Thursday, 31 July 2014

Crossbills at Upper Hollesley Common ....... find a puddle and wait.

Crossbills must be one of our most attractive birds with the brick red plumage of the males and yellowish grey females.

They are specialist feeders generally found in and around coniferous forestry.

As their name suggests the tips of their bills are crossed, an adaption reflecting their major diet of conifer seeds, cones are wrenched off trees and held under their feet whilst the seeds are extracted when exposed by the leverage of the crossed bill.  Other diet consists of buds, insects and invertebrates.

They are very active and acrobatic feeders flitting around the canopy in family groups, with such a dry diet they need to take on water on a regular basis and it is around favoured puddles or streams that some good opportunities for photography present themselves.

Crossbills are quite mobile and will seek out alternative forestry should the supply of cones get into short supply in their current area.

                                                                    Male - heads up 



I never knew .........

...... that Great Grey Shrikes regurgitate pellets, but then I had never given it any thought.

It does however make sense in view of their diet of beetles, small mammals ( reportedly up to the size of a stoat - incredible ! ) reptiles, lizards and even smaller birds.

A visit to Upper Hollesley Common near Woodbridge, Essex to photograph Crossbills ( to be posted tomorrow ) coincided with the arrival that day of a Great Grey Strike, what a stroke of luck.

Over a period of half an hour I slowly edged forwards through the heathland scrub always keeping patches of gorse between me and the bird, the bird was feeding unconcernedly dropping down to the ground and returning to its high perch but still some way away as I did not want to spook it.

I fired off hundreds of shots and then withdrew slowly by the same route.

It was only when I got home and processed the card that I came across the two images of the bird expelling the pellet. 

                                                                       On the way up

                                                                    And out it comes

                                                         Ready for take off

Great behavioural shots and very lucky to capture.

I guess the moral of the story is that sometimes you just plain get lucky.

Wednesday, 30 July 2014

A busy time of year for Willow Warblers ..............

Willow Warblers are notoriously difficult to tell apart from a Chiffchaff if the song is not heard so I sincerely hope that I have not got any of the following images mis-identified !.

Please let me know if I have as I am certainly a bit uncomfortable with the last image !.

Males are known to be polygamous having more than one mate so who knows, either way the breeding season has been very successful this year. 

The fledglings are out and about seemingly everywhere on the reserve with their fresh, more yellow plumage ..... sorry to say but migration of our summer visitors is under way, the cuckoos left Mid-July.  

The later breeders are still very busy feeding young and indeed it may be that with the good weather of late and the abundance of insects etc., that second broods are the order of the day, each brood consisting of 4-8 eggs.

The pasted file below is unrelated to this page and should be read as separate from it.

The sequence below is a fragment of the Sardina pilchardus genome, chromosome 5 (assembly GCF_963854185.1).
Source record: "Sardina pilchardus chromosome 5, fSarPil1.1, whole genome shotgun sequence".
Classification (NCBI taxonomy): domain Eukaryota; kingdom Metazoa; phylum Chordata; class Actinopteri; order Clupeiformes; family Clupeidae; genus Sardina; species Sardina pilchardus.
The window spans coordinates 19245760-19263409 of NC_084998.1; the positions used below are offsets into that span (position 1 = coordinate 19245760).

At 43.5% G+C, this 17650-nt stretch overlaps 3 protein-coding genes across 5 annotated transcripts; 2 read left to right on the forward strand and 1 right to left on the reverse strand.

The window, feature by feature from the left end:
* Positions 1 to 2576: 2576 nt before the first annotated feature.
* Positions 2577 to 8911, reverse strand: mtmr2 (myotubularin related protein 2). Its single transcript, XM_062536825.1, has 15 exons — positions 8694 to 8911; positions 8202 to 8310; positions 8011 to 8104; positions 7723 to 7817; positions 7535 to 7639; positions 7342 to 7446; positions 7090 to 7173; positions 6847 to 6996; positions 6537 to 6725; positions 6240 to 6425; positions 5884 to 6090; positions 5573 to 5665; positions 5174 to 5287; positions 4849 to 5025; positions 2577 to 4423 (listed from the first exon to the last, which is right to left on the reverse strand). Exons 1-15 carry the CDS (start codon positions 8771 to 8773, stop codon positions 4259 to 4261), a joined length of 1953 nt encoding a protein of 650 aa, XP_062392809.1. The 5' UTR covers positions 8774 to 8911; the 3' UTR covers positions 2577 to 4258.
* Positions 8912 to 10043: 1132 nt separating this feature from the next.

Tuesday, 29 July 2014

Birding is a Hobby ........... and so is the subject of this post.

The Hobby Hawk is one of my most favourite summer migrants, the swallows arrive in Spring time and are shortly followed by the Hobby's.

At Titchmarsh LNR we have had at least three of these birds in residence this year and I believe that of these a pair may have bred in the locality.

To see a Hobby hunting over water is breathtaking as they use '' ground effect '' to glide   effortlessly with fixed wings in pursuit of  their prey.

Equally as breathtaking are their aerial antics as they hawk Dragonflies, a regular prey species that they catch in their talons and eat on the wing.

The main identification feature in adult birds is that their thighs and legs are covered in red plumage, their " red  trousers ''. 

Monday, 28 July 2014

Permission to stay Indefinitely .......

Permission to stay indefinitely is I believe the jargon used by the immigration authorities
when a person is granted leave to stay and work in the UK.

It certainly seems to apply to this drake Goldeneye which has been at Titchmarsh LNR throughout the year.

And what a handsome bird it is with its striking and yet at the same time rather plain plumage. 

Sunday, 27 July 2014

One good Tern ........

I just love to watch Common Terns, they are tremendous with their bouncy aerobatics as they hunt and dive for fish.

In my experience I have found that they are easier to photograph from a bridge over a river rather than a larger expanse of water as they tend to stay within the confines of the river banks and you can also get nearer to their flight level.

The other thing that I have noticed through observation behaviour-wise is that they '' hawk '' Dragonflies '' like birds of prey. In this connection I attach an image that I got as a record shot with sincere apologies for the quality.

I have also seen them hawking over meadows in the late afternoon and early evening rather like Swallows

                                                                Great flyers

                                                                  Just starting a dive

 I am not usually a fan of '' head-on '' images but in this case I rather liked the composition       

    I may be wrong but I think the fish is a Pike

Hawking a Dragonfly -  a record shot taken hurriedly at long range, apologies once again for the image quality.  

Saturday, 26 July 2014

Slovenian Grebe - New tick.

I took this shot in Lancashire in Spring this year, a first for me.

It was a very confiding bird happily diving and feeding on an inland boating lake to as close as approx four metres and it was completely unconcerned with the noise of the shutter release ( Canon score over Nikon here in my opinion ). 

I was surprised how small this bird was, about the same size as a moorhen.

I wonder what it would look like in black & white ?.

Friday, 25 July 2014

This years crop of Long Tailed Tits.